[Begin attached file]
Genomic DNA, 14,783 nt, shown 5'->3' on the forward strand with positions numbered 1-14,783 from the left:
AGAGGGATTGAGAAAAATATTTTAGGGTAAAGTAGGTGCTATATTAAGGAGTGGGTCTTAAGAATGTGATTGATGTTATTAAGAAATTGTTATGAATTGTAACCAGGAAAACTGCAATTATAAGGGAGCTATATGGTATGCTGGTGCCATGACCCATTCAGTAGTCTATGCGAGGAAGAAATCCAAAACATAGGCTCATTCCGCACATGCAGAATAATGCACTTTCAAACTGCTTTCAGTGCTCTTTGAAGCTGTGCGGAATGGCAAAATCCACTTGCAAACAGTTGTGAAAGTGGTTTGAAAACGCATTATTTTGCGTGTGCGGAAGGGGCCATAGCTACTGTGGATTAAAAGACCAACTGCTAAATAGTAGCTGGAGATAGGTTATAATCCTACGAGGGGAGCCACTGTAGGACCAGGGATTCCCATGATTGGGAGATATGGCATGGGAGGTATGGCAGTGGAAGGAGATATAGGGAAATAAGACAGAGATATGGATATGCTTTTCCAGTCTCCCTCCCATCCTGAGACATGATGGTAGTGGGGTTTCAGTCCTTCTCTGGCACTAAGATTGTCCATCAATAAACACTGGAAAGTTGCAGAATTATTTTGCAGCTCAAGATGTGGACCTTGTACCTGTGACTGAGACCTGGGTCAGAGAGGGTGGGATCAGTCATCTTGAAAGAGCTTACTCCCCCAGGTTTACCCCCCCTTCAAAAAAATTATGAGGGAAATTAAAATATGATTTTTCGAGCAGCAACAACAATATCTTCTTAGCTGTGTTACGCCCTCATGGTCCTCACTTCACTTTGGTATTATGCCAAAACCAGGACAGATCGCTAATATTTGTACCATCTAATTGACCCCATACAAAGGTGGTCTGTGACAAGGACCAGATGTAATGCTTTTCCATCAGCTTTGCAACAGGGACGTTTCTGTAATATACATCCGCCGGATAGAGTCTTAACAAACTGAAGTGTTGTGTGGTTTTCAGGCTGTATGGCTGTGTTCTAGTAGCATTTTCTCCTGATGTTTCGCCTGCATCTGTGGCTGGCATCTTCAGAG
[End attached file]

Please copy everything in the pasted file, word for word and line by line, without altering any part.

Genomic DNA, 14,783 nt, shown 5'->3' on the forward strand with positions numbered 1-14,783 from the left:
AGAGGGATTGAGAAAAATATTTTAGGGTAAAGTAGGTGCTATATTAAGGAGTGGGTCTTAAGAATGTGATTGATGTTATTAAGAAATTGTTATGAATTGTAACCAGGAAAACTGCAATTATAAGGGAGCTATATGGTATGCTGGTGCCATGACCCATTCAGTAGTCTATGCGAGGAAGAAATCCAAAACATAGGCTCATTCCGCACATGCAGAATAATGCACTTTCAAACTGCTTTCAGTGCTCTTTGAAGCTGTGCGGAATGGCAAAATCCACTTGCAAACAGTTGTGAAAGTGGTTTGAAAACGCATTATTTTGCGTGTGCGGAAGGGGCCATAGCTACTGTGGATTAAAAGACCAACTGCTAAATAGTAGCTGGAGATAGGTTATAATCCTACGAGGGGAGCCACTGTAGGACCAGGGATTCCCATGATTGGGAGATATGGCATGGGAGGTATGGCAGTGGAAGGAGATATAGGGAAATAAGACAGAGATATGGATATGCTTTTCCAGTCTCCCTCCCATCCTGAGACATGATGGTAGTGGGGTTTCAGTCCTTCTCTGGCACTAAGATTGTCCATCAATAAACACTGGAAAGTTGCAGAATTATTTTGCAGCTCAAGATGTGGACCTTGTACCTGTGACTGAGACCTGGGTCAGAGAGGGTGGGATCAGTCATCTTGAAAGAGCTTACTCCCCCAGGTTTACCCCCCCTTCAAAAAAATTATGAGGGAAATTAAAATATGATTTTTCGAGCAGCAACAACAATATCTTCTTAGCTGTGTTACGCCCTCATGGTCCTCACTTCACTTTGGTATTATGCCAAAACCAGGACAGATCGCTAATATTTGTACCATCTAATTGACCCCATACAAAGGTGGTCTGTGACAAGGACCAGATGTAATGCTTTTCCATCAGCTTTGCAACAGGGACGTTTCTGTAATATACATCCGCCGGATAGAGTCTTAACAAACTGAAGTGTTGTGTGGTTTTCAGGCTGTATGGCTGTGTTCTAGTAGCATTTTCTCCTGATGTTTCGCCTGCATCTGTGGCTGGCATCTTCAGAG